Infrared (IR) breast thermography has been associated with the early detection of breast cancer (BC). However, findings in previous studies have been inconclusive. The upright position of subjects during imaging introduces errors in interpretation, because it blocks the optical access in the inframammary fold region and alters the temperature due to contact between breast and chest wall. These errors can be avoided by imaging breasts in prone position. Although the numerical simulations provide insight into thermal characteristics of the female breast with a tumor, most simulations in the past have used cubical and hemispherical breast models. We hypothesize that a breast model with the actual breast shape will provide true thermal characteristics that are useful in tumor detection. A digital breast model in prone position is developed to generate the surface temperature profiles for breasts with tumors. The digital breast model is generated from sequential magnetic resonance imaging (MRI) images and simulations are performed using finite volume method employing Pennes bioheat equation. We investigated the effect of varying the tumor metabolic activity on the surface temperature profile. We compared the surface temperature profile for various tumor metabolic activities with a case without tumor. The resulting surface temperature rise near the location of the tumor was between 0.665 and 1.023 °C, detectable using modern IR cameras. This is the first time that numerical simulations are conducted in a model with the actual breast shape in prone position to study the surface temperature changes induced by BC.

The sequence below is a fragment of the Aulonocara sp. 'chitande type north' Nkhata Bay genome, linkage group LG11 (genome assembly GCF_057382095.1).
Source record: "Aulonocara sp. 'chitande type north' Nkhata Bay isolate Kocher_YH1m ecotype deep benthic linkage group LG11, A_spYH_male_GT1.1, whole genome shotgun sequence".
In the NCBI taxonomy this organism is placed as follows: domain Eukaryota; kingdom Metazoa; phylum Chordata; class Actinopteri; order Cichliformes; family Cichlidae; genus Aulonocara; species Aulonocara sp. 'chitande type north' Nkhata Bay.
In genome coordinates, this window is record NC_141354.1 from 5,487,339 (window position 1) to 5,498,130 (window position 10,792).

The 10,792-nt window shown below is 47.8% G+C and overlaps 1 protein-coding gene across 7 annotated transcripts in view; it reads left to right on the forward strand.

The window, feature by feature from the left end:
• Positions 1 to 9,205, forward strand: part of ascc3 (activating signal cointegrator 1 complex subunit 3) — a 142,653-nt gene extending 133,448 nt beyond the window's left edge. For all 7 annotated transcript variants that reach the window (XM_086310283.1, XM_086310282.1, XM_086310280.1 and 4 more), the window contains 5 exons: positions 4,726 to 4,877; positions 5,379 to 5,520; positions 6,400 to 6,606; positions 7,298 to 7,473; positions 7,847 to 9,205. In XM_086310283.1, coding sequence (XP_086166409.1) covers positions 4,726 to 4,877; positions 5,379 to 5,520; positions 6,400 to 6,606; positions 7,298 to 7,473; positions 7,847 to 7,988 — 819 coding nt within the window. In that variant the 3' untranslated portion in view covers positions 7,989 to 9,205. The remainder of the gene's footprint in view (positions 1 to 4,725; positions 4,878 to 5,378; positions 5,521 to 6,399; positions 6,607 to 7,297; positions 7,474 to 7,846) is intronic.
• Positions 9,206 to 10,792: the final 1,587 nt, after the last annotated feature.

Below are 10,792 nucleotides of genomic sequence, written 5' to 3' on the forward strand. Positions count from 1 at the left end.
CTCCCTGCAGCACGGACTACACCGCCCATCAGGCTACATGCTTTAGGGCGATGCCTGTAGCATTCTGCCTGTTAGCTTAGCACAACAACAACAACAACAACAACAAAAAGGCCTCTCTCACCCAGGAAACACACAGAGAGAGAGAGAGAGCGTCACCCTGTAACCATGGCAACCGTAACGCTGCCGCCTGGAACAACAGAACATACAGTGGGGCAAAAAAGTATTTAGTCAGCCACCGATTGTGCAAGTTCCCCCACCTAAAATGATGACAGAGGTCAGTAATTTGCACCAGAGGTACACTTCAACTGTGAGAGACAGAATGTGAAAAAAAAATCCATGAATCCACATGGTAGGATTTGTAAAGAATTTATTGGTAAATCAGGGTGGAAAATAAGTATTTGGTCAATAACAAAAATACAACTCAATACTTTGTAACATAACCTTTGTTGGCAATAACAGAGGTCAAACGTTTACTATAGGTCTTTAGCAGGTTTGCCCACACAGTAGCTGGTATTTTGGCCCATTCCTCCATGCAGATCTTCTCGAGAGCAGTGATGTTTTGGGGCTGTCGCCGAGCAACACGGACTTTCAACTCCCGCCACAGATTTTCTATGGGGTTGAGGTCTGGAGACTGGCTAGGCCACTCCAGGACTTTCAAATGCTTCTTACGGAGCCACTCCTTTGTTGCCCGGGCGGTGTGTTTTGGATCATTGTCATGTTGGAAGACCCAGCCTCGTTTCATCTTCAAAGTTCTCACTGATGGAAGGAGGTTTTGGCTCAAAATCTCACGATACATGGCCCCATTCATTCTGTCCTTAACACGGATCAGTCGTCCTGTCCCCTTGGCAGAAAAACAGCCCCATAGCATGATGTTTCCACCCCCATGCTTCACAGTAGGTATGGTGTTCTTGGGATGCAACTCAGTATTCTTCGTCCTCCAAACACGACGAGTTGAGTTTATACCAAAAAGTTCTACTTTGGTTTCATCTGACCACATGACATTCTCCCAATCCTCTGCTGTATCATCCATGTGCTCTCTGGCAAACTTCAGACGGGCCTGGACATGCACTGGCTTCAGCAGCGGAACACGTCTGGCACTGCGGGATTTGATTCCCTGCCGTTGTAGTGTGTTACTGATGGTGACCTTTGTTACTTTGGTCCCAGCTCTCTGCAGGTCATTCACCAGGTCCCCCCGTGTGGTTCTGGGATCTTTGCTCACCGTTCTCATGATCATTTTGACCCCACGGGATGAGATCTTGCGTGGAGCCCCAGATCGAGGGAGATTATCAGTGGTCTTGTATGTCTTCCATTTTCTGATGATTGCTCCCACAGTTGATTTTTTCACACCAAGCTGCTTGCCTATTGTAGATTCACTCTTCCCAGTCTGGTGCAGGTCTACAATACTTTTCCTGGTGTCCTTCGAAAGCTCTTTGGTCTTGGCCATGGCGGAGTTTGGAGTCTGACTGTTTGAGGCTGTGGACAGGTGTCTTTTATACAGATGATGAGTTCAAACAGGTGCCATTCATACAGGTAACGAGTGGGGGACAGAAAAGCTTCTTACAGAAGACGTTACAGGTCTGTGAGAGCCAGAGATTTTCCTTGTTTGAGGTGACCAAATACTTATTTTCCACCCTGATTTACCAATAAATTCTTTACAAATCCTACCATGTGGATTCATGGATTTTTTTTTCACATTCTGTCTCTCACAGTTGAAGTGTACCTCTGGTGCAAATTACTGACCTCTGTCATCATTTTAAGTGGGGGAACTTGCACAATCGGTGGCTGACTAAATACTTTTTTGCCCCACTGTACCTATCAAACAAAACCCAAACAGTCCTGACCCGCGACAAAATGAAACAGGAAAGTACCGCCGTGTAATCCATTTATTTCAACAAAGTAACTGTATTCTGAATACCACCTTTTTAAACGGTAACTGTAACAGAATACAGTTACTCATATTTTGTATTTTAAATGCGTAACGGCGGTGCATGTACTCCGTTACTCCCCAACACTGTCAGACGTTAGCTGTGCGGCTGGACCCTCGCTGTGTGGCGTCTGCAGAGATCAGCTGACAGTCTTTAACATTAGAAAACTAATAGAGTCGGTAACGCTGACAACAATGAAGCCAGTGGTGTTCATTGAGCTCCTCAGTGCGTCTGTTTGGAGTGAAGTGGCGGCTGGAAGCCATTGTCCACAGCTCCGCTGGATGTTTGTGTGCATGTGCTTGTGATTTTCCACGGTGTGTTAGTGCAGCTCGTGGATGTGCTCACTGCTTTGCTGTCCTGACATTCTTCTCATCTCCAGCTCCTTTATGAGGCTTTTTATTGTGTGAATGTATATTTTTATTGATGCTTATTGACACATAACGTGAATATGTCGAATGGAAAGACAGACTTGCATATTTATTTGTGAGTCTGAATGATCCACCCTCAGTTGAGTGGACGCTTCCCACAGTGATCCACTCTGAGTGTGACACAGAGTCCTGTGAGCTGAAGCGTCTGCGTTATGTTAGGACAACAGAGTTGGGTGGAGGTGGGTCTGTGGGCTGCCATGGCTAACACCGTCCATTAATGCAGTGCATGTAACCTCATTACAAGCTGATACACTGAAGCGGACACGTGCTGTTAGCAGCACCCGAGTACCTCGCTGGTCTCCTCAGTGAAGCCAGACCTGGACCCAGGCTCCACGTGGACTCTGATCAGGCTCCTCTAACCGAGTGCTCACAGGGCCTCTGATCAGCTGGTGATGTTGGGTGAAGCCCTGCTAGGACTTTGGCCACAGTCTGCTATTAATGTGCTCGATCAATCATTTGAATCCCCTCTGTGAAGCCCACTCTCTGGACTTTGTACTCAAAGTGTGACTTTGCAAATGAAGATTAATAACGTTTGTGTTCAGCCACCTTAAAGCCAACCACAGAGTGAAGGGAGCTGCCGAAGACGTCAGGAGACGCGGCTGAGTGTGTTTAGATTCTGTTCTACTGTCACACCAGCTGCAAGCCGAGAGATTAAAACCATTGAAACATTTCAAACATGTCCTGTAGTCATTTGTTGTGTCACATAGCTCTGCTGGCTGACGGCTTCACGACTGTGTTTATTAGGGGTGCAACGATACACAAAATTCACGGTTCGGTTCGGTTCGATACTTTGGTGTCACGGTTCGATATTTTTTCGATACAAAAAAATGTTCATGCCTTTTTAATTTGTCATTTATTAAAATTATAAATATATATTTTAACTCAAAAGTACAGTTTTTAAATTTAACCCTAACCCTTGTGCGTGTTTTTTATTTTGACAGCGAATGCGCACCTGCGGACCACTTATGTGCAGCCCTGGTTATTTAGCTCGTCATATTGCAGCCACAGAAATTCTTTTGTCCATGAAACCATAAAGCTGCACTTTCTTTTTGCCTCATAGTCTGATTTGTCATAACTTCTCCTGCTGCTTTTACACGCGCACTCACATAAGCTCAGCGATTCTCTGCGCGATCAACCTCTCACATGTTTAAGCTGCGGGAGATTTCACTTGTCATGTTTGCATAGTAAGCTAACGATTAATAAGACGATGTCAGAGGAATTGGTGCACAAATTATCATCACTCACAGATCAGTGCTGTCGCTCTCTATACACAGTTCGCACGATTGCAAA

Generation and Thermal Simulation of a Digital Model of the Female Breast in Prone Position
Manuscript received March 23, 2018; final manuscript received September 6, 2018; published online October 1, 2018. Editor: Ahmed Al-Jumaily.
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Gonzalez-Hernandez, J., Kandlikar, S. G., Dabydeen, D., Medeiros, L., and Phatak, P. (October 1, 2018). "Generation and Thermal Simulation of a Digital Model of the Female Breast in Prone Position." ASME. ASME J of Medical Diagnostics. November 2018; 1(4): 041006. https://doi.org/10.1115/1.4041421
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